Valuation Discount Changes

As mentioned, valuation discounts are frequently used to transfer wealth to beneficiaries. Marketability discounts and minority interest discounts are commonly used to reduce the value of assets being gifted. For example, assume a family limited partnership is formed with contributions of marketable securities. Gifting non-controlling fractional interests of that partnership may reduce the value by 15-35% or more depending on the facts and type of assets gifted. Discounts make sense because you can’t immediately convert that gift to cash. As a minority owner, you can’t control the decisions of the majority owner, and most agreements won’t allow you to sell your interest to an outside party. Thus, the value of what you received is not worth the full value of the assets inside the entity. The current proposal eliminates these discounts for non-business assets transferred. Non-business assets include cash, marketable securities, and other assets not used in the active conduct of a business.

What Should Be Done Now?

Taxpayers that have assets over $11.7 million single, or $23.4 million married filing jointly, should consider using that exemption now. As mentioned above, most estate techniques involve grantor trusts and discounts, so we don’t know when this proposal will progress to a signed bill. However, the effective date of these provisions will be the date of enactment. This may be before the estate tax exemption decreases on January 1, 2022. Gifts made at or below the proposed exemption amounts will not help you avoid losing the exemption. For example, assume you were single now and made a gift of $6 million. In 2022, the exemption drops from $11.7 million to $6 million. With the $6 million gift, you’ve just used up your current exemption and can’t make additional non-taxable gifts. You’ve lost the opportunity to gift another $5.7 million. At a 40% estate tax rate, that will cost your heirs $5,700,000*40% = $2,280,000. This is doubled if you happen to be married and doesn’t even factor in future appreciation that will be subject to the estate tax.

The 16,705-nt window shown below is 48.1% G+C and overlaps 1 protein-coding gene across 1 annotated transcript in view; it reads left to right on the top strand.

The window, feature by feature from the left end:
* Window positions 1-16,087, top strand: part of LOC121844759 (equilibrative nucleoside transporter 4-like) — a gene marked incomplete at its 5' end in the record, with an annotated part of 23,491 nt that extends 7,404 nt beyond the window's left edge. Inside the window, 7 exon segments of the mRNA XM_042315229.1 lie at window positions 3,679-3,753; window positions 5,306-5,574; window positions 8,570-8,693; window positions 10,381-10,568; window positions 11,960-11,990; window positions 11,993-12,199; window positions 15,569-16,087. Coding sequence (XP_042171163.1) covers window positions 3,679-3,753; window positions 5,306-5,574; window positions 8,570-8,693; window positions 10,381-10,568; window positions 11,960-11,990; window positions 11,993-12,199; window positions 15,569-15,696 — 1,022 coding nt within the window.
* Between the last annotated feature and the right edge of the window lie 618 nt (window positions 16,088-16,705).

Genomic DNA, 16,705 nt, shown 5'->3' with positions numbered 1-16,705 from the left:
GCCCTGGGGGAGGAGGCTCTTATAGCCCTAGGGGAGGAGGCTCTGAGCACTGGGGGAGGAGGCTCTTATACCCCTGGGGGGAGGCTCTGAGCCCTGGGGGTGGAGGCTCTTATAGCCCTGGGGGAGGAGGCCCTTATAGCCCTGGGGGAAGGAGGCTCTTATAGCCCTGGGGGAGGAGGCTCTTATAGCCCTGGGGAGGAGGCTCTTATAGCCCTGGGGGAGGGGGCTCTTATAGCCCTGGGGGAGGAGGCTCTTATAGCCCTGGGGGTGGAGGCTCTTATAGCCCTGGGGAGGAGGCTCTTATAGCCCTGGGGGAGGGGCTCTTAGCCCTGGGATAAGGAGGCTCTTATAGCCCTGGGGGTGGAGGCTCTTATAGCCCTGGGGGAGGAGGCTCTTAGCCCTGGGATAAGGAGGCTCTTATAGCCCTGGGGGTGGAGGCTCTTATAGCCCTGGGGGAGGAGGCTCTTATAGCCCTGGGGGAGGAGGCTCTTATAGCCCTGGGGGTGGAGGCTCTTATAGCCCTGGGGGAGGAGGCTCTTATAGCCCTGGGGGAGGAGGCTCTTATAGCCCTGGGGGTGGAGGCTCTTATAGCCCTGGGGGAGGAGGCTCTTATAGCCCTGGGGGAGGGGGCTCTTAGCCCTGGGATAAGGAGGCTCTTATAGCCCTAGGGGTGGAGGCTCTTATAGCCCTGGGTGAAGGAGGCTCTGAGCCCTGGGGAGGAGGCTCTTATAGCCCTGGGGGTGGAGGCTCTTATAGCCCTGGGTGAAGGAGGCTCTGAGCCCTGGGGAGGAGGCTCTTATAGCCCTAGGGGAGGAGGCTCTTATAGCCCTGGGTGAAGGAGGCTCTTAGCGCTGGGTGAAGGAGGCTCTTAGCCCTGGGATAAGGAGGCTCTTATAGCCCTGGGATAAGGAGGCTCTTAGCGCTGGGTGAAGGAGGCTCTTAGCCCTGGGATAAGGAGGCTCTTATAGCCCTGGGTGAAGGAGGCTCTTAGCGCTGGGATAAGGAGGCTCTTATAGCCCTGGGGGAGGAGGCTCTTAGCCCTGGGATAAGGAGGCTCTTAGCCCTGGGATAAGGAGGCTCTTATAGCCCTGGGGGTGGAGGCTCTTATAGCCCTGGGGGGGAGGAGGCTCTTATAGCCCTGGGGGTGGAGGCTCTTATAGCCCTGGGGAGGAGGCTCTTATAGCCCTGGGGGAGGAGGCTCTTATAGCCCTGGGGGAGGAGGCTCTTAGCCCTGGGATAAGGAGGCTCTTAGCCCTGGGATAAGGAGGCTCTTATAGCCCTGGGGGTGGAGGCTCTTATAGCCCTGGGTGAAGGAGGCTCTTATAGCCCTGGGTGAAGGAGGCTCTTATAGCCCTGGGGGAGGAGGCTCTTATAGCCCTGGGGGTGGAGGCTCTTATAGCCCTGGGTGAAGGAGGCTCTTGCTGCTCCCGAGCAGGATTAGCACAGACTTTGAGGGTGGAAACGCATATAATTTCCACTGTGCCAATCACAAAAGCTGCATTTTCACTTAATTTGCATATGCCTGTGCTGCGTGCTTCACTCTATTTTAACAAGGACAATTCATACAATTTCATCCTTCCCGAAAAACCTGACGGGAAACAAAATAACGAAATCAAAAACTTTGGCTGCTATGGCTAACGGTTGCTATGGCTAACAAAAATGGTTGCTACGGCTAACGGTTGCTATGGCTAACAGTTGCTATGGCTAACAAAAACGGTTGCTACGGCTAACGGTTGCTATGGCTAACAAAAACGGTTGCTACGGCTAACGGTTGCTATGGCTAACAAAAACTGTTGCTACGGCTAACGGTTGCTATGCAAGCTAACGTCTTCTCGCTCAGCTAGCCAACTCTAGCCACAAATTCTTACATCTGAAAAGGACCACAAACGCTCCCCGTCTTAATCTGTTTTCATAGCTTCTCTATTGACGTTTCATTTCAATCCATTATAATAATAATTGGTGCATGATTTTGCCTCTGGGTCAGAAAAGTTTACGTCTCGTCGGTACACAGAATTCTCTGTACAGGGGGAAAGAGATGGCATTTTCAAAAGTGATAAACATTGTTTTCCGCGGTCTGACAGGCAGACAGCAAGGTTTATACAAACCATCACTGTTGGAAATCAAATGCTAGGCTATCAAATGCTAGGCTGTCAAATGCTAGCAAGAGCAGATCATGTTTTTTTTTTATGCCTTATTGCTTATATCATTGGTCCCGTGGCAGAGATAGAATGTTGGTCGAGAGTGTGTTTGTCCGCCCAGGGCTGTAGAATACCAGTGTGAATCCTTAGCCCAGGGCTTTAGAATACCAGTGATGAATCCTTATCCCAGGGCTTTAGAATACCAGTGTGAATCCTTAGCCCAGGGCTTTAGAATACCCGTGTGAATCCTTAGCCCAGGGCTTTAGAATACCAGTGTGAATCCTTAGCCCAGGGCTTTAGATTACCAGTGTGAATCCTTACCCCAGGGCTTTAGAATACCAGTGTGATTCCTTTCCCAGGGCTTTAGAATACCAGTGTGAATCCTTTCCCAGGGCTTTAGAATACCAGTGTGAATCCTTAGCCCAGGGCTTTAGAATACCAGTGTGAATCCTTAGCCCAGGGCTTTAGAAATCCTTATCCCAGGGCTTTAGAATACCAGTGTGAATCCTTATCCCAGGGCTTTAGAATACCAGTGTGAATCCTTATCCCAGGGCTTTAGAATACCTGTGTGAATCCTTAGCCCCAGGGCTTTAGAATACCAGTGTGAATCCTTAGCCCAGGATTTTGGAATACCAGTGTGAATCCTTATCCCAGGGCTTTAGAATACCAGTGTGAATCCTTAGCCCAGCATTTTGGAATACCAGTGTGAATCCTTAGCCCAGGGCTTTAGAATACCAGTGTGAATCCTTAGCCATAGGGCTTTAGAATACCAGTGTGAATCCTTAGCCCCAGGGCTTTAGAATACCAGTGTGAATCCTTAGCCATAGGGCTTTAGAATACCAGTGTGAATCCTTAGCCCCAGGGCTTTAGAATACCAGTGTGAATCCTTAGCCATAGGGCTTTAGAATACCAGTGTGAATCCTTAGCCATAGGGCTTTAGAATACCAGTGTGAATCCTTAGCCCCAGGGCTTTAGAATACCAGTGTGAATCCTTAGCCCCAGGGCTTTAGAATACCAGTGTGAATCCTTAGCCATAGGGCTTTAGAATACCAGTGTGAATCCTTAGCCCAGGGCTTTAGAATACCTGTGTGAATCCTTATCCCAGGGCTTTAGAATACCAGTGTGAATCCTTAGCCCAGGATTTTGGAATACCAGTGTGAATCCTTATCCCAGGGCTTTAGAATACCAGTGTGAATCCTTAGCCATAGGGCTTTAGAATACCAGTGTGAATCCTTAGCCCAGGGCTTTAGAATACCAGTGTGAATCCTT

The goal is to gift as much as you can up to the current exemption amounts noted above. You obviously need to factor in your lifestyle and what assets you need to maintain your lifestyle. For those that are concerned they may give away too much (and don’t want to ask their kids for money!), then a SLAT may be an answer for you if you are married. This vehicle allows for distributions back to your spouse in certain circumstances, which can alleviate some of your concerns.

The bottom line is this: if you want to take advantage of the larger gift/estate/GST exemption, please act now because the clock is ticking. You can reach out to us or your estate attorney to start the analysis and help you with your estate planning and goals.

All content provided in this article is for informational purposes only. Matters discussed in this article are subject to change. For up-to-date information on this subject please contact a Clark Schaefer Hackett professional. Clark Schaefer Hackett will not be held responsible for any claim, loss, damage or inconvenience caused as a result of any information within these pages or any information accessed through this site.